Bridle combines a news-writing style with figurative language, he looks for meaning and investigates myths, and proposes metaphors only to deconstruct them afterwards. Yet, his journalistic approach falls short sometimes as for example in his brief analysis of the Macedonian ethnic nationalism and fake news climate, or when he describes extensively nonsensical YouTube videos, but omits to discuss parents’ responsibility for what their children are watching. New Dark Age is in a way a confluence of topics, but the spotlight remains on technology and through the aspects it discusses, the book is both captivating and enriching.

Bibliographical information

James Bridle
New Dark Age: Technology and the End of the Future

2019, pp. 294, Paperback
ISBN: 978-1-78663-548-8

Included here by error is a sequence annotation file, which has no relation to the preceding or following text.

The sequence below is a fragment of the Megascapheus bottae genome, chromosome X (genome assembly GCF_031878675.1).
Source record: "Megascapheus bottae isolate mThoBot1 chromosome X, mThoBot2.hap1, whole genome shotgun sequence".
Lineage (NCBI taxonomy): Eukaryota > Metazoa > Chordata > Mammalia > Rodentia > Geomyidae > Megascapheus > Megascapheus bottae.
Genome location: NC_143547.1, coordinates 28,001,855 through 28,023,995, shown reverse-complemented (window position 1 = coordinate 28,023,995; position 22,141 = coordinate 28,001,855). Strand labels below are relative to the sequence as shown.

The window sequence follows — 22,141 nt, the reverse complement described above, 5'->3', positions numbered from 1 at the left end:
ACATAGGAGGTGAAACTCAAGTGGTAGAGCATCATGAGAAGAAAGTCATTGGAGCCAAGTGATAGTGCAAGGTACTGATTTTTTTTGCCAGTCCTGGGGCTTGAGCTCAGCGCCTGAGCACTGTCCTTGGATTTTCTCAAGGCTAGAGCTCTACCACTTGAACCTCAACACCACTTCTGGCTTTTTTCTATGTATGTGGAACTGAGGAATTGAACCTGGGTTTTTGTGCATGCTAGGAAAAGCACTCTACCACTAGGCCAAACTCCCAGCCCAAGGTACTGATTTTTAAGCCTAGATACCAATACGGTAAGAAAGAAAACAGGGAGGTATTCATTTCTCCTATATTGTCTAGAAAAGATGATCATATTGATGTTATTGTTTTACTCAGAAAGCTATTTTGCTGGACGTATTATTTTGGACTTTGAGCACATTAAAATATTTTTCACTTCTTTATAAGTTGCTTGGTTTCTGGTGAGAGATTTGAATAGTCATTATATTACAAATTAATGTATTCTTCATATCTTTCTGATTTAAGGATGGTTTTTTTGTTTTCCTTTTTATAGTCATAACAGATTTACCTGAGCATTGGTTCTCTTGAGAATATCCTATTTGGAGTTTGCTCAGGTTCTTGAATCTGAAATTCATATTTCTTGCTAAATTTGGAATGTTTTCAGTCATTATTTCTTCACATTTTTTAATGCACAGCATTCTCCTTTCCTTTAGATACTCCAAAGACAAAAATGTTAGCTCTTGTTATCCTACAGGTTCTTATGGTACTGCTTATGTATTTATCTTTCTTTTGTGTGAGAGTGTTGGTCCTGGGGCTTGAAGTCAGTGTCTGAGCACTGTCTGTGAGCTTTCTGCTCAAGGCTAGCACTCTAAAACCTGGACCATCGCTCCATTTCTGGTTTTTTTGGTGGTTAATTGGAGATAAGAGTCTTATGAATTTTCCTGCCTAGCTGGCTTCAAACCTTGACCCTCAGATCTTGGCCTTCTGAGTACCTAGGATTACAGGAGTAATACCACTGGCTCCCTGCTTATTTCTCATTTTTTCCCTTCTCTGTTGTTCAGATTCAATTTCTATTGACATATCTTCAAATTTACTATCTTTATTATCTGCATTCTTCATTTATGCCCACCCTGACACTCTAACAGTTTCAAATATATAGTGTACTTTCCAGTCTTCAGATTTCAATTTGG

About the author

James Bridle presents himself on his website and in the talks he gives as a writer, artist and a person with a deep interest in technology. He holds a Master’s Degree in Computer Science and Cognitive Science from University College, London and before publishing his first book, New Dark Age: Technology and the End of the Future he wrote on various topics such as information technology, surveillance, environment, culture, etc. for print and online media as well as in academic journals and books.

Source: The information about James Bridle is taken from his website – retrieval date 14.10.2020.

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Iuliana Ancuţa Ilie

Iuliana Ancuţa Ilie is a Research Assistant in the areas Intercultural Management and Management Accounting at Pforzheim University. With an interdisciplinary background in literary studies and international business administration she publishes in academic journals and books on subjects such as cross-cultural management, international human research management and diversity management.